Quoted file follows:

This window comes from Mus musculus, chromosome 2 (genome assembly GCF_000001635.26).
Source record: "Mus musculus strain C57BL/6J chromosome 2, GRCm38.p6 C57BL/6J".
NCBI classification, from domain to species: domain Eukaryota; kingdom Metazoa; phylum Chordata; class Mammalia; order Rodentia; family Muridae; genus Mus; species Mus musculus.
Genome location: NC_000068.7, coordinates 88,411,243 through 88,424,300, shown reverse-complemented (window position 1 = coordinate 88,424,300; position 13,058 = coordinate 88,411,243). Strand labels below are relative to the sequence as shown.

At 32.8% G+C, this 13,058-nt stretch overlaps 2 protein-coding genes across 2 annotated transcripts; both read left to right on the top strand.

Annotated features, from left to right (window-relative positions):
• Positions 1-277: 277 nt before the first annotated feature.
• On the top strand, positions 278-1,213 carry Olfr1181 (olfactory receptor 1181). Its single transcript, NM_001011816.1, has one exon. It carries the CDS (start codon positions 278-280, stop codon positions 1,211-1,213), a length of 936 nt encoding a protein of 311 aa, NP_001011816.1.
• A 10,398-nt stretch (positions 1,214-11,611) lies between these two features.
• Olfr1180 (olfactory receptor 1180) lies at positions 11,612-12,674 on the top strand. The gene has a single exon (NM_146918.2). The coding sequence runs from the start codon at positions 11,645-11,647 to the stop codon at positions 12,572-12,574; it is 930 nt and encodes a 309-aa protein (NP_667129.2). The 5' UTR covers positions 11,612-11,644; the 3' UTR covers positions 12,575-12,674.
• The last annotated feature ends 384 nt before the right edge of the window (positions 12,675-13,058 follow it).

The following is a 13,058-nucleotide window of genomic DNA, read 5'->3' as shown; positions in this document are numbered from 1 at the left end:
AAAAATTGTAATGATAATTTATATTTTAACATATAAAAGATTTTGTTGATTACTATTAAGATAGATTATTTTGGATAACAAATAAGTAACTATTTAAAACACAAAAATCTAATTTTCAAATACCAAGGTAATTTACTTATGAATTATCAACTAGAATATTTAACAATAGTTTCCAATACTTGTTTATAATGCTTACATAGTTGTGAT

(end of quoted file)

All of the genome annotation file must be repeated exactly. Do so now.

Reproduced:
This window comes from Mus musculus, chromosome 2 (genome assembly GCF_000001635.26).
Source record: "Mus musculus strain C57BL/6J chromosome 2, GRCm38.p6 C57BL/6J".
NCBI classification, from domain to species: domain Eukaryota; kingdom Metazoa; phylum Chordata; class Mammalia; order Rodentia; family Muridae; genus Mus; species Mus musculus.
Genome location: NC_000068.7, coordinates 88,411,243 through 88,424,300, shown reverse-complemented (window position 1 = coordinate 88,424,300; position 13,058 = coordinate 88,411,243). Strand labels below are relative to the sequence as shown.

At 32.8% G+C, this 13,058-nt stretch overlaps 2 protein-coding genes across 2 annotated transcripts; both read left to right on the top strand.

Annotated features, from left to right (window-relative positions):
• Positions 1-277: 277 nt before the first annotated feature.
• On the top strand, positions 278-1,213 carry Olfr1181 (olfactory receptor 1181). Its single transcript, NM_001011816.1, has one exon. It carries the CDS (start codon positions 278-280, stop codon positions 1,211-1,213), a length of 936 nt encoding a protein of 311 aa, NP_001011816.1.
• A 10,398-nt stretch (positions 1,214-11,611) lies between these two features.
• Olfr1180 (olfactory receptor 1180) lies at positions 11,612-12,674 on the top strand. The gene has a single exon (NM_146918.2). The coding sequence runs from the start codon at positions 11,645-11,647 to the stop codon at positions 12,572-12,574; it is 930 nt and encodes a 309-aa protein (NP_667129.2). The 5' UTR covers positions 11,612-11,644; the 3' UTR covers positions 12,575-12,674.
• The last annotated feature ends 384 nt before the right edge of the window (positions 12,675-13,058 follow it).

The following is a 13,058-nucleotide window of genomic DNA, read 5'->3' as shown; positions in this document are numbered from 1 at the left end:
AAAAATTGTAATGATAATTTATATTTTAACATATAAAAGATTTTGTTGATTACTATTAAGATAGATTATTTTGGATAACAAATAAGTAACTATTTAAAACACAAAAATCTAATTTTCAAATACCAAGGTAATTTACTTATGAATTATCAACTAGAATATTTAACAATAGTTTCCAATACTTGTTTATAATGCTTACATAGTTGTGAT